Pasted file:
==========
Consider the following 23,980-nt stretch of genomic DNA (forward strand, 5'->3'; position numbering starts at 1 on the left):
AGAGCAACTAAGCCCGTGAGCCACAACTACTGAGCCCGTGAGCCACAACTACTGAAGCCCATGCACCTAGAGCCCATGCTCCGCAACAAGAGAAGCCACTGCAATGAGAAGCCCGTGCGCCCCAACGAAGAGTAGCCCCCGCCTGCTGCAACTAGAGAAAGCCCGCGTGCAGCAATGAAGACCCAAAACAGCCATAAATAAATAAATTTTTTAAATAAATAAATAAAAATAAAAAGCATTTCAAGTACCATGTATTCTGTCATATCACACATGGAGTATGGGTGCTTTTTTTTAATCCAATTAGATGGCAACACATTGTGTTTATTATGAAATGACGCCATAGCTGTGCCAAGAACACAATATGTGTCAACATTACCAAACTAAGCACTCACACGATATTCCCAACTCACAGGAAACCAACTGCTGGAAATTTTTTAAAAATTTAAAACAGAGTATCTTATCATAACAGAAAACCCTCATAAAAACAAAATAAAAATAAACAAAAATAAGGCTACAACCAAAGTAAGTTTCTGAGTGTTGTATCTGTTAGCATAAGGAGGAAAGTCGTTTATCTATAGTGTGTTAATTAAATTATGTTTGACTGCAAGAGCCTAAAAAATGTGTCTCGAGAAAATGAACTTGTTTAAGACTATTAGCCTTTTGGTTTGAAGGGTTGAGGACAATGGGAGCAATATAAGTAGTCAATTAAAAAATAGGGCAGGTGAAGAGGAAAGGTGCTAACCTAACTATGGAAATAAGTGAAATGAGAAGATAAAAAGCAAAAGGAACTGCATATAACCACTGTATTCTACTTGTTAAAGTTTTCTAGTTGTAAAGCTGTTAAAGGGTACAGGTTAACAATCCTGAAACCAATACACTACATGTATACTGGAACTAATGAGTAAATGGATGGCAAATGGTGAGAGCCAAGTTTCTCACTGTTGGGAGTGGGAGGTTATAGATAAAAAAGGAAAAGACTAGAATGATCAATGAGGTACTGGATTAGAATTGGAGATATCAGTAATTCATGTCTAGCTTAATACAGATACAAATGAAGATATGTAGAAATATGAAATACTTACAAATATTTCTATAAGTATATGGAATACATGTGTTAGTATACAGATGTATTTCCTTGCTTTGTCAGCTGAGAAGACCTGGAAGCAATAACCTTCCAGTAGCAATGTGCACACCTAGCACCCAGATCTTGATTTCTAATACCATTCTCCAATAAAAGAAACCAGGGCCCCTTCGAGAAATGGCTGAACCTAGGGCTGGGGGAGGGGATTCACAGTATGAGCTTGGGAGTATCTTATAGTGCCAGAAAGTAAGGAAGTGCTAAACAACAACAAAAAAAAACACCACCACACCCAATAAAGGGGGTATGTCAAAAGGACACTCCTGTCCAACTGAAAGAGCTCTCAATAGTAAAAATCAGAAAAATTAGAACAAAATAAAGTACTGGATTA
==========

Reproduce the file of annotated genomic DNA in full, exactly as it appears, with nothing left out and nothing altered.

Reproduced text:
Consider the following 23,980-nt stretch of genomic DNA (forward strand, 5'->3'; position numbering starts at 1 on the left):
AGAGCAACTAAGCCCGTGAGCCACAACTACTGAGCCCGTGAGCCACAACTACTGAAGCCCATGCACCTAGAGCCCATGCTCCGCAACAAGAGAAGCCACTGCAATGAGAAGCCCGTGCGCCCCAACGAAGAGTAGCCCCCGCCTGCTGCAACTAGAGAAAGCCCGCGTGCAGCAATGAAGACCCAAAACAGCCATAAATAAATAAATTTTTTAAATAAATAAATAAAAATAAAAAGCATTTCAAGTACCATGTATTCTGTCATATCACACATGGAGTATGGGTGCTTTTTTTTAATCCAATTAGATGGCAACACATTGTGTTTATTATGAAATGACGCCATAGCTGTGCCAAGAACACAATATGTGTCAACATTACCAAACTAAGCACTCACACGATATTCCCAACTCACAGGAAACCAACTGCTGGAAATTTTTTAAAAATTTAAAACAGAGTATCTTATCATAACAGAAAACCCTCATAAAAACAAAATAAAAATAAACAAAAATAAGGCTACAACCAAAGTAAGTTTCTGAGTGTTGTATCTGTTAGCATAAGGAGGAAAGTCGTTTATCTATAGTGTGTTAATTAAATTATGTTTGACTGCAAGAGCCTAAAAAATGTGTCTCGAGAAAATGAACTTGTTTAAGACTATTAGCCTTTTGGTTTGAAGGGTTGAGGACAATGGGAGCAATATAAGTAGTCAATTAAAAAATAGGGCAGGTGAAGAGGAAAGGTGCTAACCTAACTATGGAAATAAGTGAAATGAGAAGATAAAAAGCAAAAGGAACTGCATATAACCACTGTATTCTACTTGTTAAAGTTTTCTAGTTGTAAAGCTGTTAAAGGGTACAGGTTAACAATCCTGAAACCAATACACTACATGTATACTGGAACTAATGAGTAAATGGATGGCAAATGGTGAGAGCCAAGTTTCTCACTGTTGGGAGTGGGAGGTTATAGATAAAAAAGGAAAAGACTAGAATGATCAATGAGGTACTGGATTAGAATTGGAGATATCAGTAATTCATGTCTAGCTTAATACAGATACAAATGAAGATATGTAGAAATATGAAATACTTACAAATATTTCTATAAGTATATGGAATACATGTGTTAGTATACAGATGTATTTCCTTGCTTTGTCAGCTGAGAAGACCTGGAAGCAATAACCTTCCAGTAGCAATGTGCACACCTAGCACCCAGATCTTGATTTCTAATACCATTCTCCAATAAAAGAAACCAGGGCCCCTTCGAGAAATGGCTGAACCTAGGGCTGGGGGAGGGGATTCACAGTATGAGCTTGGGAGTATCTTATAGTGCCAGAAAGTAAGGAAGTGCTAAACAACAACAAAAAAAAACACCACCACACCCAATAAAGGGGGTATGTCAAAAGGACACTCCTGTCCAACTGAAAGAGCTCTCAATAGTAAAAATCAGAAAAATTAGAACAAAATAAAGTACTGGATTA